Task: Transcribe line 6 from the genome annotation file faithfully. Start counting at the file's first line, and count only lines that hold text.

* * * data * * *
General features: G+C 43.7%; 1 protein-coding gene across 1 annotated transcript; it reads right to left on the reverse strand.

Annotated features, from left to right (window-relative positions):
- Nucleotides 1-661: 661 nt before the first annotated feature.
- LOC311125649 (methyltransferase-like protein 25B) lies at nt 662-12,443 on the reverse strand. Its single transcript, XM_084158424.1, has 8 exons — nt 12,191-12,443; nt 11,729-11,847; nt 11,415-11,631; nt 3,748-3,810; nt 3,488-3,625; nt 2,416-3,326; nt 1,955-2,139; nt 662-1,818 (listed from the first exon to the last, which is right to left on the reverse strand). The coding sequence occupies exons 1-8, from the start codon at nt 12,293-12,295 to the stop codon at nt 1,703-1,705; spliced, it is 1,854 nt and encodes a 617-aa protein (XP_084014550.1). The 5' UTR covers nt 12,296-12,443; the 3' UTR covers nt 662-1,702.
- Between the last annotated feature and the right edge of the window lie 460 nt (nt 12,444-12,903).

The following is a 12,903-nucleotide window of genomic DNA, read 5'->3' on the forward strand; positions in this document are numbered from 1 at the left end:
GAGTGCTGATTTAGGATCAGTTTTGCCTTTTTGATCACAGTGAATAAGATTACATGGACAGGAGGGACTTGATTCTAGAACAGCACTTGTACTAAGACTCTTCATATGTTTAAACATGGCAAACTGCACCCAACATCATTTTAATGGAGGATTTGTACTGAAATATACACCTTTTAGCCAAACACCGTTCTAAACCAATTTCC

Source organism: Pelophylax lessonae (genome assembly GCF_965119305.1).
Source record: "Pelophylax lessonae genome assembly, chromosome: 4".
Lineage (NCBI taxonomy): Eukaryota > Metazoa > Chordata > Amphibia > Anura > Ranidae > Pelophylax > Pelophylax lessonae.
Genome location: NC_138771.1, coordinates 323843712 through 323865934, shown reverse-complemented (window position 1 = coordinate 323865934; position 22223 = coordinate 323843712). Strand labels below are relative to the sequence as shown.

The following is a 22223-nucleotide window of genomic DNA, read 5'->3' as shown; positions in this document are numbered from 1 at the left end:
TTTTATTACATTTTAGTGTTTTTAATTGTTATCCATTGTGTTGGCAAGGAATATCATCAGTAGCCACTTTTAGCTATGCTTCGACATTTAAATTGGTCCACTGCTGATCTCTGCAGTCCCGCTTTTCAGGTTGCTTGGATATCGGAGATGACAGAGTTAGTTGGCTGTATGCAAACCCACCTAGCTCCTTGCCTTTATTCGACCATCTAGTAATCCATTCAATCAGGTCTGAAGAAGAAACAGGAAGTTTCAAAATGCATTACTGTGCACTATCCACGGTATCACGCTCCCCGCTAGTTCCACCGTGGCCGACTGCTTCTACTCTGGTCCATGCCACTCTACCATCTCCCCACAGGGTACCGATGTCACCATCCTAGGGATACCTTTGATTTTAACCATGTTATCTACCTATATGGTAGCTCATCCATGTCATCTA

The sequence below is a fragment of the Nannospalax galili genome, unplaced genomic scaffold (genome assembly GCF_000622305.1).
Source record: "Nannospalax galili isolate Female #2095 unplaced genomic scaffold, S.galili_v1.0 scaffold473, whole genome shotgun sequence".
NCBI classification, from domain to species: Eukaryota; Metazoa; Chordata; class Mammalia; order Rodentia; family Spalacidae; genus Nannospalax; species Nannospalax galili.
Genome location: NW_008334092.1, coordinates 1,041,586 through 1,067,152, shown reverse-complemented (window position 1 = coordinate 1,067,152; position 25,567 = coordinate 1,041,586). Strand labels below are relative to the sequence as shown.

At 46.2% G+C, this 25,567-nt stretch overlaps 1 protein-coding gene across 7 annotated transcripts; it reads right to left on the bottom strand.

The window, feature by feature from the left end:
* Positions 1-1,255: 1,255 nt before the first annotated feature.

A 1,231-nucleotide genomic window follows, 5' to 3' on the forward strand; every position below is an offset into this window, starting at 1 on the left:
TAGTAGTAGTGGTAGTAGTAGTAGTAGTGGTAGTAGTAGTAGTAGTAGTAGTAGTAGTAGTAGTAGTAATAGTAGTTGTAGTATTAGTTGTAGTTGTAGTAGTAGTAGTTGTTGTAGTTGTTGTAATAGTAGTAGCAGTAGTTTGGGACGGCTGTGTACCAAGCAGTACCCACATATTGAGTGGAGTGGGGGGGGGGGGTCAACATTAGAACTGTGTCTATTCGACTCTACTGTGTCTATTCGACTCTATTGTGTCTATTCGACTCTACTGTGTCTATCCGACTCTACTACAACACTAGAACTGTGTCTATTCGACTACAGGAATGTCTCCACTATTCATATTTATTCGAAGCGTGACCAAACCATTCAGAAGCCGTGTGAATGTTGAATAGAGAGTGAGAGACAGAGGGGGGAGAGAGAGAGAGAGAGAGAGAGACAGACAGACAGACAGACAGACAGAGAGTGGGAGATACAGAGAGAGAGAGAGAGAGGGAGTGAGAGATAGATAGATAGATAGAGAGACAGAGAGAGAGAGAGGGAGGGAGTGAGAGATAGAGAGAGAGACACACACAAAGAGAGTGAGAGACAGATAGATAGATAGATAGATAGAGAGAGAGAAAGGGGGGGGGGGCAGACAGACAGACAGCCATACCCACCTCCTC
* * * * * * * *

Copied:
The following is a 12,903-nucleotide window of genomic DNA, read 5'->3' on the forward strand; positions in this document are numbered from 1 at the left end: